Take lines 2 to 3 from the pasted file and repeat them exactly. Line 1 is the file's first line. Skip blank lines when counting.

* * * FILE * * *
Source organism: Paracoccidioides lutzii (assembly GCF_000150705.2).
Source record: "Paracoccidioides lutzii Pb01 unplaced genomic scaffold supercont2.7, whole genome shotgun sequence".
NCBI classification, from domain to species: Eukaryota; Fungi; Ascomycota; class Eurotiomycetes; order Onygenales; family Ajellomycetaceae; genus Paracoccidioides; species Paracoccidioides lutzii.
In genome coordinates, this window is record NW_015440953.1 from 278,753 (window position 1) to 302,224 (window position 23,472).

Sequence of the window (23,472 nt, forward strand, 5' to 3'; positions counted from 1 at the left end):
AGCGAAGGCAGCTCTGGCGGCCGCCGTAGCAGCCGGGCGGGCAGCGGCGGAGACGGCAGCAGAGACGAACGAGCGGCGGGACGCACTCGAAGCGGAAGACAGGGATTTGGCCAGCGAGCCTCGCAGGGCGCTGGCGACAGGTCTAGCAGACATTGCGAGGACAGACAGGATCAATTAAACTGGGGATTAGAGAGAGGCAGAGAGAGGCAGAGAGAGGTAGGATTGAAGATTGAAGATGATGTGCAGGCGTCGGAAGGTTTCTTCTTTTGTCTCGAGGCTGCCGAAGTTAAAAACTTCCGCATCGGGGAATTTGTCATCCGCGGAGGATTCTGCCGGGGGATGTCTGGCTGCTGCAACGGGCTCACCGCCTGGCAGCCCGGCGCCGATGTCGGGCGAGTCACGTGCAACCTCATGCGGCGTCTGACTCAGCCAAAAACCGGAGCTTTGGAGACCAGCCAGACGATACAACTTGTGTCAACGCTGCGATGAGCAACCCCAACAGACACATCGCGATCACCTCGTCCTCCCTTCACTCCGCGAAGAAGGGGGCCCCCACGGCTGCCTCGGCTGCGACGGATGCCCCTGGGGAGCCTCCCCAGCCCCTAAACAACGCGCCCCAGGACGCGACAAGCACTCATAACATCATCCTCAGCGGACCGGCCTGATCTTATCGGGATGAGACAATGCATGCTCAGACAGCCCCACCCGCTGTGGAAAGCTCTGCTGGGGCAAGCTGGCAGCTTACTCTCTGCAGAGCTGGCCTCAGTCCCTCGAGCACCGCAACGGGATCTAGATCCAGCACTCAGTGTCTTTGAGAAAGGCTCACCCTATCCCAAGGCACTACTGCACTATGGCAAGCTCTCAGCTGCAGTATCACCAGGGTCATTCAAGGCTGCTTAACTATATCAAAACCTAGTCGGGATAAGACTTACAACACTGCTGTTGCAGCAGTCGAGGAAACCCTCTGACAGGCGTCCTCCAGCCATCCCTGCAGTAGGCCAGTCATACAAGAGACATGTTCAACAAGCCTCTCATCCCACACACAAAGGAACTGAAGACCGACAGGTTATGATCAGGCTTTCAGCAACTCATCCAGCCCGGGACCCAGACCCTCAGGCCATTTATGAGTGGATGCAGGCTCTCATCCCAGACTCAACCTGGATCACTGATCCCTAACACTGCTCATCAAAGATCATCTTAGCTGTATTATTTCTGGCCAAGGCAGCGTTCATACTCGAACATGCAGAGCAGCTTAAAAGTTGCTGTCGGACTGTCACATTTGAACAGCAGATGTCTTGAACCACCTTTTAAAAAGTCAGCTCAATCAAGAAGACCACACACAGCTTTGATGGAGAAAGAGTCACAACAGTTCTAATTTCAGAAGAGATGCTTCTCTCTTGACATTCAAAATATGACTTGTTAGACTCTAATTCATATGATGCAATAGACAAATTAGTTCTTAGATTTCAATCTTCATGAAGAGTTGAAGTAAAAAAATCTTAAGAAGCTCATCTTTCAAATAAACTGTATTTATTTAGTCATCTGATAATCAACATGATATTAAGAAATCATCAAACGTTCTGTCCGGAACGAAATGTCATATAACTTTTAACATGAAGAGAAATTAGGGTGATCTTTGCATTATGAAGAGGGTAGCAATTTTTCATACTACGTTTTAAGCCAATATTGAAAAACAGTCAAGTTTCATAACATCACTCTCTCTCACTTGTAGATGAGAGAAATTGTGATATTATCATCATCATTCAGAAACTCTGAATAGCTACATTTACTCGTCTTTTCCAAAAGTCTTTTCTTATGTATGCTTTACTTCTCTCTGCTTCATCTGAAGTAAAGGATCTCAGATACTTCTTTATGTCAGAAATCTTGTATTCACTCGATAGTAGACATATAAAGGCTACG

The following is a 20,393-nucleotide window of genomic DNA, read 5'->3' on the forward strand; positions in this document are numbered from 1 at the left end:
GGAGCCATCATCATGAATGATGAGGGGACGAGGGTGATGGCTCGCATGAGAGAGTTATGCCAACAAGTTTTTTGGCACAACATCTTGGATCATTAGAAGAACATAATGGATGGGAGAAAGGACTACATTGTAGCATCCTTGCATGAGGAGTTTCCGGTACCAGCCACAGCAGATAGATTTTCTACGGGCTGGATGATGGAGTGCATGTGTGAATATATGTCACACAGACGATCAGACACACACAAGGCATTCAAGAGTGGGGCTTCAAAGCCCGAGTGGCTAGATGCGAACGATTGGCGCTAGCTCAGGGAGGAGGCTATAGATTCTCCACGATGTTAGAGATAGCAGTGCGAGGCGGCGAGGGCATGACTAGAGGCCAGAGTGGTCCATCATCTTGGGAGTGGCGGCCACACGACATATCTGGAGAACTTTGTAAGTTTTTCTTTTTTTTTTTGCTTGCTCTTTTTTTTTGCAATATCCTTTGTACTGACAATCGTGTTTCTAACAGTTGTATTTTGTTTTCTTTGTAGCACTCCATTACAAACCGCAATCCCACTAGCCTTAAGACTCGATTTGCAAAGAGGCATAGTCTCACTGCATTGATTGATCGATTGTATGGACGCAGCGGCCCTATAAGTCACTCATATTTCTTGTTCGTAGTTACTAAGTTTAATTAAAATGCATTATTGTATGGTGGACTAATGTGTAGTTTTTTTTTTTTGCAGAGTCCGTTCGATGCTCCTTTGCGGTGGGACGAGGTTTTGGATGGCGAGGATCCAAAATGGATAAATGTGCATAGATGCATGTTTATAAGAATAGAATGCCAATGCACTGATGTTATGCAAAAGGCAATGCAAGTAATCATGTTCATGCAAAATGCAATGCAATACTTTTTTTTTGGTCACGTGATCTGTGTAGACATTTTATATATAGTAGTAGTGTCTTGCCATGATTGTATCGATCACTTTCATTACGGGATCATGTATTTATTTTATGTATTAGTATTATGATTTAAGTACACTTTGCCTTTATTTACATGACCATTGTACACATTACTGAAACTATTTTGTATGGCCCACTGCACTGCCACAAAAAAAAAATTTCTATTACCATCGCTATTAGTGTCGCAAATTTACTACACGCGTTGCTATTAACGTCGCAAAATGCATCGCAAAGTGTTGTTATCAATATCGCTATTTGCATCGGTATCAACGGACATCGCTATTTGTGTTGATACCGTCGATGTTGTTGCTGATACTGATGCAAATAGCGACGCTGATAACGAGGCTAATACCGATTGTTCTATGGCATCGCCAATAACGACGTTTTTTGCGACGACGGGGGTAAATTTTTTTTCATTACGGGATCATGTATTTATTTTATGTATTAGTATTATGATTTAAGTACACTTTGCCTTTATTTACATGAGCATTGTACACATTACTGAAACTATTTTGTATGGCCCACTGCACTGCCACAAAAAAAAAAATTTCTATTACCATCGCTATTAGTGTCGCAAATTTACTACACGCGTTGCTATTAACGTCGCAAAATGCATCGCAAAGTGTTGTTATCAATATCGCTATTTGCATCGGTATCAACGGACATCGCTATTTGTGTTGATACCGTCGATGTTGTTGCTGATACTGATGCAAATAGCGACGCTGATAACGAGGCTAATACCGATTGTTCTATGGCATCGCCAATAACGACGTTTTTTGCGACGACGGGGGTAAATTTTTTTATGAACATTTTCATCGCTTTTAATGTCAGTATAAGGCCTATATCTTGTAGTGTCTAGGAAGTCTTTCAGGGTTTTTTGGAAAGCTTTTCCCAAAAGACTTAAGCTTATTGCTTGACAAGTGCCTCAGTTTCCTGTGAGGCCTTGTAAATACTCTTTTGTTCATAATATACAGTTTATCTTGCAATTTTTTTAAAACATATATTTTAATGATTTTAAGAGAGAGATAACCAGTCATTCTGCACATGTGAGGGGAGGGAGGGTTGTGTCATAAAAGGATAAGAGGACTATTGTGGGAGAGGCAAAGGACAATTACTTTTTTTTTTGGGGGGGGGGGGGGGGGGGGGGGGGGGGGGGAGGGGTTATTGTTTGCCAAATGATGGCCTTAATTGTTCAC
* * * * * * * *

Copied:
Source record: "Paracoccidioides lutzii Pb01 unplaced genomic scaffold supercont2.7, whole genome shotgun sequence".
NCBI classification, from domain to species: Eukaryota; Fungi; Ascomycota; class Eurotiomycetes; order Onygenales; family Ajellomycetaceae; genus Paracoccidioides; species Paracoccidioides lutzii.